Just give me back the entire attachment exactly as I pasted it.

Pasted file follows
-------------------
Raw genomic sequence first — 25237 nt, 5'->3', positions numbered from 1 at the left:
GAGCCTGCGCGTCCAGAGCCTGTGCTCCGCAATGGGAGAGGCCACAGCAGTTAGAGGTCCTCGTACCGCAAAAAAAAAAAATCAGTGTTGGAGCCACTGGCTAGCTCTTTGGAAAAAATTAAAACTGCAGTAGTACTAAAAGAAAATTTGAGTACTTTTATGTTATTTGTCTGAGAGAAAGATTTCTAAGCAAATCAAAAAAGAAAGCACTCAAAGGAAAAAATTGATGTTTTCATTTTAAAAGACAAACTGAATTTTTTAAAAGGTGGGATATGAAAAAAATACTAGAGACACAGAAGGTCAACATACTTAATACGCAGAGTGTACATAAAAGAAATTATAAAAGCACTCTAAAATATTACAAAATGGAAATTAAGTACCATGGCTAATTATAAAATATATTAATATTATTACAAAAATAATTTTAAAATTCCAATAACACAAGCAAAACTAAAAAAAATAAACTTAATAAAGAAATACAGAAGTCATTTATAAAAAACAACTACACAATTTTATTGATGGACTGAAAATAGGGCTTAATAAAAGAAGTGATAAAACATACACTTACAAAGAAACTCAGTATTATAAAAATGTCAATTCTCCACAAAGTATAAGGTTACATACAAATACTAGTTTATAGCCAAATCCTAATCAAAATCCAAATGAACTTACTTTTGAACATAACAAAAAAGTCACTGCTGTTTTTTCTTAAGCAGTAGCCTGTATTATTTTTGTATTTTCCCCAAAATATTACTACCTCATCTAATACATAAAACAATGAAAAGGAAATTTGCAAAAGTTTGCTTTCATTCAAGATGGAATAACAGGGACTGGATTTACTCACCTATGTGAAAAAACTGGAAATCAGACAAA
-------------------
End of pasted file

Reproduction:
Raw genomic sequence first — 25237 nt, 5'->3', positions numbered from 1 at the left:
GAGCCTGCGCGTCCAGAGCCTGTGCTCCGCAATGGGAGAGGCCACAGCAGTTAGAGGTCCTCGTACCGCAAAAAAAAAAAATCAGTGTTGGAGCCACTGGCTAGCTCTTTGGAAAAAATTAAAACTGCAGTAGTACTAAAAGAAAATTTGAGTACTTTTATGTTATTTGTCTGAGAGAAAGATTTCTAAGCAAATCAAAAAAGAAAGCACTCAAAGGAAAAAATTGATGTTTTCATTTTAAAAGACAAACTGAATTTTTTAAAAGGTGGGATATGAAAAAAATACTAGAGACACAGAAGGTCAACATACTTAATACGCAGAGTGTACATAAAAGAAATTATAAAAGCACTCTAAAATATTACAAAATGGAAATTAAGTACCATGGCTAATTATAAAATATATTAATATTATTACAAAAATAATTTTAAAATTCCAATAACACAAGCAAAACTAAAAAAAATAAACTTAATAAAGAAATACAGAAGTCATTTATAAAAAACAACTACACAATTTTATTGATGGACTGAAAATAGGGCTTAATAAAAGAAGTGATAAAACATACACTTACAAAGAAACTCAGTATTATAAAAATGTCAATTCTCCACAAAGTATAAGGTTACATACAAATACTAGTTTATAGCCAAATCCTAATCAAAATCCAAATGAACTTACTTTTGAACATAACAAAAAAGTCACTGCTGTTTTTTCTTAAGCAGTAGCCTGTATTATTTTTGTATTTTCCCCAAAATATTACTACCTCATCTAATACATAAAACAATGAAAAGGAAATTTGCAAAAGTTTGCTTTCATTCAAGATGGAATAACAGGGACTGGATTTACTCACCTATGTGAAAAAACTGGAAATCAGACAAA